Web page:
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SERIES | Top 20 Transfer Targets for 2022 – 2nd: Aurélien Tchouaméni (Monaco)

This feature is the latest in our series looking at the top 20 hottest properties in Ligue 1; those players to keep an eye on this season and who are most likely to feature heavily in the 2022 summer transfer window. Look out for 1st place tomorrow and follow the run down in full here on GFFN

“We were in steamroller mode,” recalled Aurélien Tchouaméni in L’Équipe. “We constantly had this desire to crush our opponents.” In assessing his team’s effervescent form in the second half of last season, Monaco’s 21-year-old French international midfield general did a good job of describing his own unstoppable year. However, as a powerful, striding, dynamic presence but graceful and supremely technically gifted too, Tchouaméni is far from just a steamroller.

Having emerged at Bordeaux as an 18-year-old, Tchouaméni’s technical ability was obvious, but his ability to affect games wasn’t. Nor was his best position. The youthful Tchouaméni was too slight and too easily shoved off the ball while he failed to truly excel as a ball winner, a creative move instigator or a dynamic box-to-box man. He was always assured in possession but applying his talent to matches effectively was a slow process.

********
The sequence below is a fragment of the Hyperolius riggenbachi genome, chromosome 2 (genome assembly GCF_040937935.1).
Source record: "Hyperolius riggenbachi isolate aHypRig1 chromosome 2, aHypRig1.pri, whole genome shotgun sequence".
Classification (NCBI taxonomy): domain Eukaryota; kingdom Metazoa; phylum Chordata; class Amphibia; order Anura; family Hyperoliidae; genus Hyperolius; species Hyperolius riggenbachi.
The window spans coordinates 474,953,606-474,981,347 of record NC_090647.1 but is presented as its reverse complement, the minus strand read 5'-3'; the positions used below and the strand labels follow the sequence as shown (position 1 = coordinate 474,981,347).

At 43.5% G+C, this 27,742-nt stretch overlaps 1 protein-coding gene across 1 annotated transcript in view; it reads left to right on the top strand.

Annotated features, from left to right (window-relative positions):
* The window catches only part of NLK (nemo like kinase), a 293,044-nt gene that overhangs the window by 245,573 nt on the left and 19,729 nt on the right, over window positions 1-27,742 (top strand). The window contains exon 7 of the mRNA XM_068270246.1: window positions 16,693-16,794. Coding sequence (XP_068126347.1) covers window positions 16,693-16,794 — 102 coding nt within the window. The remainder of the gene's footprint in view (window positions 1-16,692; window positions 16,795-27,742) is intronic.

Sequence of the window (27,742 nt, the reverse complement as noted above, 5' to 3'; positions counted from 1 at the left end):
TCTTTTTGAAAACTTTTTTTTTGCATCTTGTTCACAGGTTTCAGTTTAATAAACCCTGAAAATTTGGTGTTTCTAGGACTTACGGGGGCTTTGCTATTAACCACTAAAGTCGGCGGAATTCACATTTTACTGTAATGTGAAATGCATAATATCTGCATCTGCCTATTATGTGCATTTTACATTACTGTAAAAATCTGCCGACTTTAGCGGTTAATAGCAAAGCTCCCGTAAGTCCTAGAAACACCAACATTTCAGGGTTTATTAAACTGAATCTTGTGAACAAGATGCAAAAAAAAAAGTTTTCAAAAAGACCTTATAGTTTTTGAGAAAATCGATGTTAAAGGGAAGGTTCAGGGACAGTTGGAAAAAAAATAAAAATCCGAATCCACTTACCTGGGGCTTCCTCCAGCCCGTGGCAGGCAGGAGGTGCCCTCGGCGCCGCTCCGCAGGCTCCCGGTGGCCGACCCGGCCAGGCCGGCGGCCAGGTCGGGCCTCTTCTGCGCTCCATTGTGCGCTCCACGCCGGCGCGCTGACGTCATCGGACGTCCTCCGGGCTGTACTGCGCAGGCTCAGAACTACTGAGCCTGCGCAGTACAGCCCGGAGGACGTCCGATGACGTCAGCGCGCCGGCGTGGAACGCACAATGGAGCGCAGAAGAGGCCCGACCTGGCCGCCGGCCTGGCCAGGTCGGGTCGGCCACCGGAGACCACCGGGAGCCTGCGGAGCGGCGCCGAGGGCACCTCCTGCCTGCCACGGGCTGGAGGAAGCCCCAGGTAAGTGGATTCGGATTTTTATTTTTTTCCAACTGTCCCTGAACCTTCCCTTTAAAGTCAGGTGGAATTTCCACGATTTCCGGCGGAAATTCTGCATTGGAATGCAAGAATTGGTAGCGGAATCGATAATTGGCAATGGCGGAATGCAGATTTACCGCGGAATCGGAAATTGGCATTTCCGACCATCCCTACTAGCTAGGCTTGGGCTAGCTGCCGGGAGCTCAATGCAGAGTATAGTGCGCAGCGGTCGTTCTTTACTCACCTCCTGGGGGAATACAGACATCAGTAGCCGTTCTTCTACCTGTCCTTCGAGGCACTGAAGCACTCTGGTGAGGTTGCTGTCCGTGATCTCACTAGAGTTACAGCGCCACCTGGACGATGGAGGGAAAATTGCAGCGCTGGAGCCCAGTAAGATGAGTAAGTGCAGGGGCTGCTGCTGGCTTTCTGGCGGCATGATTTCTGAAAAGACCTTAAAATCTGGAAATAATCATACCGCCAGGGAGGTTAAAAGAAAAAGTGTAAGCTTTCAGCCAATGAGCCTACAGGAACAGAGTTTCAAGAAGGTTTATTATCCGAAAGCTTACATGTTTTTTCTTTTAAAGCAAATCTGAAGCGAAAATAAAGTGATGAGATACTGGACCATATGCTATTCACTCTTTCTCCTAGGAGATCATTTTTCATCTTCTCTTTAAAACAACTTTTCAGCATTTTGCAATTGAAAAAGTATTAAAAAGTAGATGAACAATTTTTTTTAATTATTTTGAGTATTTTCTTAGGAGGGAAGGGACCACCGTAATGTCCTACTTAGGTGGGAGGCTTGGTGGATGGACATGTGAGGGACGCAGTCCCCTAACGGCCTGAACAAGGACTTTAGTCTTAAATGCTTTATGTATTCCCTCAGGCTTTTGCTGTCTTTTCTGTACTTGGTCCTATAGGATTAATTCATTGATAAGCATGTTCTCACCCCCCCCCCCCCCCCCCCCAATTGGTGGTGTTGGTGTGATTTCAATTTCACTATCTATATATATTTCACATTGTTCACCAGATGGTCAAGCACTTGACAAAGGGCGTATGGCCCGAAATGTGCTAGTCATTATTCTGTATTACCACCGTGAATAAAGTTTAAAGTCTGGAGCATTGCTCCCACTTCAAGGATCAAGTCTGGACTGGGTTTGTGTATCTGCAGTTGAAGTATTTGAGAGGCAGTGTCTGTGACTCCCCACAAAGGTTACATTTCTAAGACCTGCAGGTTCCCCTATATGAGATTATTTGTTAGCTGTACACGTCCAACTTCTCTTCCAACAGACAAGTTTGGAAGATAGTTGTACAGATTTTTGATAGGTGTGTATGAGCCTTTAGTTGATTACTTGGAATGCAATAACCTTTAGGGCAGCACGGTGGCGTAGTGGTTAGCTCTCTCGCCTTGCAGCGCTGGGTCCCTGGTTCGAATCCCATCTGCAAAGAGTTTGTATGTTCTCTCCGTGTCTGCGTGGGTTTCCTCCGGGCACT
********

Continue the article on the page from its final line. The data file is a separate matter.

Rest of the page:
Tchouaméni’s move to Monaco in January 2020 was perfectly timed and pitched. Monaco recently switched back to the recruitment policy that helped win Ligue 1 in 2017. The club have returned to signing burgeoning talent with meaningful experience that’s ready to blossom complimented by experienced pros to guide those prospects and lead the side, such as Wissam Ben Yedder and Cesc Fàbregas. Tchouaméni took his opportunity, joining a club keen to give youth a chance after his development curve had started to plateau at a struggling and unstable Bordeaux.

The move coincided with significant physical growth too. Previously lightweight and lean, Tchouaméni was suddenly broad, powerful and striding confidently around midfield. His physicality and aggression now matched his technical ability. “In modern football,” Tchouameni told L’Équipe in March, “you have to get good very quickly. The train doesn’t leave the station forty times… Our generation is in more of a hurry.”